FAIRBANKS -- The Alaska Board of Fisheries voted to prohibit subsistence and commercial fishermen on the Yukon River from using gillnets with a mesh larger than 7.5 inches, an effort to help rebuild the king salmon run.
Most fishermen on the Yukon use nets with 8.5-inch mesh to target big kings.
The goal of the regulation, which takes effect next year, is to allow more of the larger king salmon to spawn.
The Yukon River chinook run feeds the largest subsistence fishery in the state. It has shrunk in recent years. State fish managers have not allowed any commercial fishing the past two years and subsistence fishing was cut in half this past season.
Alaska fish managers also have failed to deliver enough king salmon to Canada two out of the past three years, as specified by an international treaty. Studies show most of the big fish in the chinook run are bound for Canada.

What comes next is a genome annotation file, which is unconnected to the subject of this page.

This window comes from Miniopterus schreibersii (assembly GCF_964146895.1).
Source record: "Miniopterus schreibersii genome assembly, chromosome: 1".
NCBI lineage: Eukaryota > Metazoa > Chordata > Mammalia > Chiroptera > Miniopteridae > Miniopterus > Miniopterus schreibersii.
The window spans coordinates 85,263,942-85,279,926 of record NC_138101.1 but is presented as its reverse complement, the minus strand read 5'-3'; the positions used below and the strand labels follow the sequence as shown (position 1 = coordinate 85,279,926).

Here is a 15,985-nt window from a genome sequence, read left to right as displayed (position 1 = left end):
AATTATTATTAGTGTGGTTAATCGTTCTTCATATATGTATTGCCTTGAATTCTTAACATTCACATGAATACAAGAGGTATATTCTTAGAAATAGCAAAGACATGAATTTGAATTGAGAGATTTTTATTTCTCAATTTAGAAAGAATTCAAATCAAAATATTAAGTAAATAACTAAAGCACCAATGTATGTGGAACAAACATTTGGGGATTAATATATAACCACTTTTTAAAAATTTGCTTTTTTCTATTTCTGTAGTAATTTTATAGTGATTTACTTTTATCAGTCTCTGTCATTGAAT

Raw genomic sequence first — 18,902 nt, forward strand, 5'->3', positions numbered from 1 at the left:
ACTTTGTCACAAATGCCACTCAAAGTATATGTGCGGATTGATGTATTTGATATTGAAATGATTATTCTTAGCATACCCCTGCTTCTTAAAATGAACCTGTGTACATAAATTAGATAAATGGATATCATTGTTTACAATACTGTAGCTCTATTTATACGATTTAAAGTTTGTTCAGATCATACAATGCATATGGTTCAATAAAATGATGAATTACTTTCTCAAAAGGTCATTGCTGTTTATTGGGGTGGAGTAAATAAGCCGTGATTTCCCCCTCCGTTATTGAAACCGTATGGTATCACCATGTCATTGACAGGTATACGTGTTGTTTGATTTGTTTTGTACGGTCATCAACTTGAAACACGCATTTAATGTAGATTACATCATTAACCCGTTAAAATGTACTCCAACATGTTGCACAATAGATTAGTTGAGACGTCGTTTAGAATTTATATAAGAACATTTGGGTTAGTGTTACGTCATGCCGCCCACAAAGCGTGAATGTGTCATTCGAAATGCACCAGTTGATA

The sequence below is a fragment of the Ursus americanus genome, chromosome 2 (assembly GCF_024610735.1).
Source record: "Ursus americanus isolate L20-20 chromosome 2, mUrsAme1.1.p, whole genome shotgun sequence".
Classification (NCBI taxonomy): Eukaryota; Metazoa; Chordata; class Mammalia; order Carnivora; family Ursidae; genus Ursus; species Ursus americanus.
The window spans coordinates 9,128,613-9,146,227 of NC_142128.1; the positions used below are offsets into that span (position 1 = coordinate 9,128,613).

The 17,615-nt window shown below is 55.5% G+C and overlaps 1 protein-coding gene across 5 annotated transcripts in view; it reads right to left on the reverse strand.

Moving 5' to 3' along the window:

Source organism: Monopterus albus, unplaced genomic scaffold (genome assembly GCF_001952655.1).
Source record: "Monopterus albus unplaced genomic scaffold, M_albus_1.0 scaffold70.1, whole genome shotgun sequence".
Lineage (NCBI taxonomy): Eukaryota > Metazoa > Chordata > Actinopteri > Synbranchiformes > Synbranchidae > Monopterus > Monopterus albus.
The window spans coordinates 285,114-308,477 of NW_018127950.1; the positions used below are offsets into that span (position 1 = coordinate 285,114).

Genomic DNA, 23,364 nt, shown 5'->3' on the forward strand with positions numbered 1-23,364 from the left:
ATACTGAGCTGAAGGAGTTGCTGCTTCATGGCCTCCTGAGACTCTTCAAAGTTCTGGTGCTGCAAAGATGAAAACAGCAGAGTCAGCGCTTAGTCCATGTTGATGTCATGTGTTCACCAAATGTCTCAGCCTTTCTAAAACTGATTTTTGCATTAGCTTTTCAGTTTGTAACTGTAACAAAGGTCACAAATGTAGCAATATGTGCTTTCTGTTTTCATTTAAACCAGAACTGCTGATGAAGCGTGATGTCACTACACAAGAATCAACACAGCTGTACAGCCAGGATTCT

The decline in the chinook run prompted several advisory committees on the upper Yukon to propose a 6-inch mesh limit, which they said would allow more big fish to reach the border. The board amended that to a 7.5-inch requirement and voted 6-1 Sunday for the change.
Studies presented to the seven-member board last week by the Alaska Department of Fish and Game showed the size and number of big kings are declining, and bigger nets target bigger fish.
Board member John Jensen of Sitka, who has been on the board for nine years and has twice voted against mesh size reductions, said it was time to do something.
"This will be a hardship on people (who have to buy new nets), but it's going to be a lot harder on people if these fish disappear," Jensen said.
Fairbanks board member Janet Woods, a Native who grew up in the Yukon River village of Rampart, was the only no vote.